(Searchline) Last month I planned a trip to Italy to visit a friend in Florence. Snagging a cheap fare to London proved painless; all I needed to complete the junket was a frugal flight from London to Italy. My friend told me there were inexpensive fares via Ryanair. While I had never heard of the airline, I was eager to check out their prices. Soon I found a fare for a single British pound plus taxes. (Sounds unbelievable, but it’s true).
But before booking my ticket, I did a little research on this unfamiliar airline. My first stop: the Yahoo! Answers community site. Boy, did this community have a lot to say about Ryanair. Based on what I read, it’s no wonder it was voted worst airline according to a recent TripAdvisor poll. Though there were some positive messages about the airline, one comment stands out in my mind: “Why is Ryanair such a crap airline?” Needless to say, I thought twice about booking my ticket with it and started to look into alternative air carriers.
Such is the power of online collaboration and sharing among the Web community–also known as Web. 2.0. In a word, it spells influence. Sites such as YouTube, TripAdvisor, and Digg.com are perfect examples of Web 2.0 in action, where users can freely share their opinions with the community.
Obviously I got a far better sense of Ryanair from my Yahoo! searches than I would have from just reading the airline’s Website. If a friend gives you a glowing endorsement or a negative review of something you’re considering purchasing, it usually carries a lot more weight than generic marketing messages. And while the user comments on these community sites are technically not from friends, in the end, the feedback and opinions from numerous, independent, fellow consumers can amount to the same thing.
But users aren’t the only ones interested in these venues; such sites are very much on the minds of online marketers, especially as they relate to search. Traditional search engines have already found a way to carve out their respective niches in this changing paradigm that defines Web 2.0. And most search engines have also found a means of inserting the results from their respective “Answers” areas into the natural-search results pages. Yahoo! inserts Answers results “post-emptively” (essentially at the bottom of search results, rather than ahead of them). This placement can actually be advantageous to a marketer, since a comment isn’t always something you want the public to see. Alternatively, though, a positive comment can boost your bottom line, as it can translate into sales from users looking for validation of your brand.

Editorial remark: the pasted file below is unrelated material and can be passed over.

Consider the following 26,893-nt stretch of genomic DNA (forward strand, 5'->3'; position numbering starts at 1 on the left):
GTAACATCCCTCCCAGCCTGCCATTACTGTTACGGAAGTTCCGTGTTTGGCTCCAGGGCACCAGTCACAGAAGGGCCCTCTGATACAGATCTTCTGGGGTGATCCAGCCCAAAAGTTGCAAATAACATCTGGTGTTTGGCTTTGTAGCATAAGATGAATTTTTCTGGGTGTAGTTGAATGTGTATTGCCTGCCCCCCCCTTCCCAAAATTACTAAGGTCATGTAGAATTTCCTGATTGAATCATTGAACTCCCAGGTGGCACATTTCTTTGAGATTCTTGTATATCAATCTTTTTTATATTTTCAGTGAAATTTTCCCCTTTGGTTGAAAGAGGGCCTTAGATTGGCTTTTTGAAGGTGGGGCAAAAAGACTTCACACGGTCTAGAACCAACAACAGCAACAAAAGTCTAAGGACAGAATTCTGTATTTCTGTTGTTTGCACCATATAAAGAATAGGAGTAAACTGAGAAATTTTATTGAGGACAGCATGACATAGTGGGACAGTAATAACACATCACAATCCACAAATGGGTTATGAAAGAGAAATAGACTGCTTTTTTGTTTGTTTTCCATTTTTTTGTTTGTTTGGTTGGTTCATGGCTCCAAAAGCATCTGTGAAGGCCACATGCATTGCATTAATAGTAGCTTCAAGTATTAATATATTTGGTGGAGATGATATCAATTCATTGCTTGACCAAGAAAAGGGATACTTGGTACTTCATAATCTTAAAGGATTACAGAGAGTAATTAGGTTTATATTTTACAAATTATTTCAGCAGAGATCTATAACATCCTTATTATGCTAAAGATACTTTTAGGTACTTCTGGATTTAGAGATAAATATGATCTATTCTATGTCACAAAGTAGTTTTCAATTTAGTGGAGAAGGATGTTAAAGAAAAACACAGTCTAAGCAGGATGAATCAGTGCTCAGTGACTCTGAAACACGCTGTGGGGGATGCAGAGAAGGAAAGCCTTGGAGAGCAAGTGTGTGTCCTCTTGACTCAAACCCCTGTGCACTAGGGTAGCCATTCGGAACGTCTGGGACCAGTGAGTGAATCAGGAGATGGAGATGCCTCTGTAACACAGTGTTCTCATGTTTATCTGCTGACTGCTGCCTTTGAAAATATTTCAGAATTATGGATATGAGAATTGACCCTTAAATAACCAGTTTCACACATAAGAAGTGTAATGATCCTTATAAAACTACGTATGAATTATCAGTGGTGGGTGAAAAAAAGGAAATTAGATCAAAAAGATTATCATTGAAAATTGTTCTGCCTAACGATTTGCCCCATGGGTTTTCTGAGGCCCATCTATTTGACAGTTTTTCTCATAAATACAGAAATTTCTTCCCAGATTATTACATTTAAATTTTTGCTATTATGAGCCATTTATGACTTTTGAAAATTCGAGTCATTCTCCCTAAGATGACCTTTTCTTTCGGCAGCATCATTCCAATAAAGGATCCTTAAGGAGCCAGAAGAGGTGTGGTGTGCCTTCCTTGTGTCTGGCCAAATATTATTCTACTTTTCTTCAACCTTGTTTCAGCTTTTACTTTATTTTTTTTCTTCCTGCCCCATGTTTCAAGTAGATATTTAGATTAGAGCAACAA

But what does all of this mean to you as a marketer? In the constantly shifting world of search optimization, it’s increasingly important to monitor and optimize not only your organic- and paid-search efforts but also the ways your brand is being affected by the growth of these communities. Quite simply, monitoring the post-emptive answers results is now another essential piece of your search marketing campaign.
But monitoring is only the first piece of the puzzle. It’s even more important to communicate positive messages and counteract any negativity. As tempting as it may be just to dive in and write your own reviews in these answer-based communities, don’t. Doing so could cause a negative reaction within the community. This is exactly what happened to a hotel marketer in Scotland. Ultimately he was exposed for posting glowing reviews on TripAdvisor about his establishment near Loch Ness. Trust me: A quick scan through these communities and it’s easy to smell a rat. In the end, fabricating favorable reviews will only prove detrimental. There’s a better way.
The key to capitalizing upon this social answers phenomenon is to leverage your positive “fan base” by enticing them to write about their interactions with your brand on these forums. If you’re in direct communication with your customers, there are ways to make it easy for them to post there. But as the saying goes, no one does something for nothing, so be sure to wield your arsenal of perks and perhaps provide incentives to customers with coupons, future discounts, free shipping, or similar offers.
The bottom line for marketers is that online answers communities can be potent influencers, with the ability to affect your brand both positively and negatively. Moreover, their placement into the search results changes the game. Smart marketers will closely monitor their brand in these venues and encourage their constituents to actively participate with tales of their positive brand experiences.
In the end, I booked my ticket with Ryanair. My buying decision was based not only on what others had to say but also on my needs. And my flying experience was pleasant enough, and not nearly as poor as I had expected. But not every consumer would make the same decision after seeing the results–that is, the Yahoo! Answers–that I did.
Erica Schmidt is client services director at search marketing firm iProspect and is responsible for overseeing the activities of a number of client-facing search teams. She can be reached at email@example.com.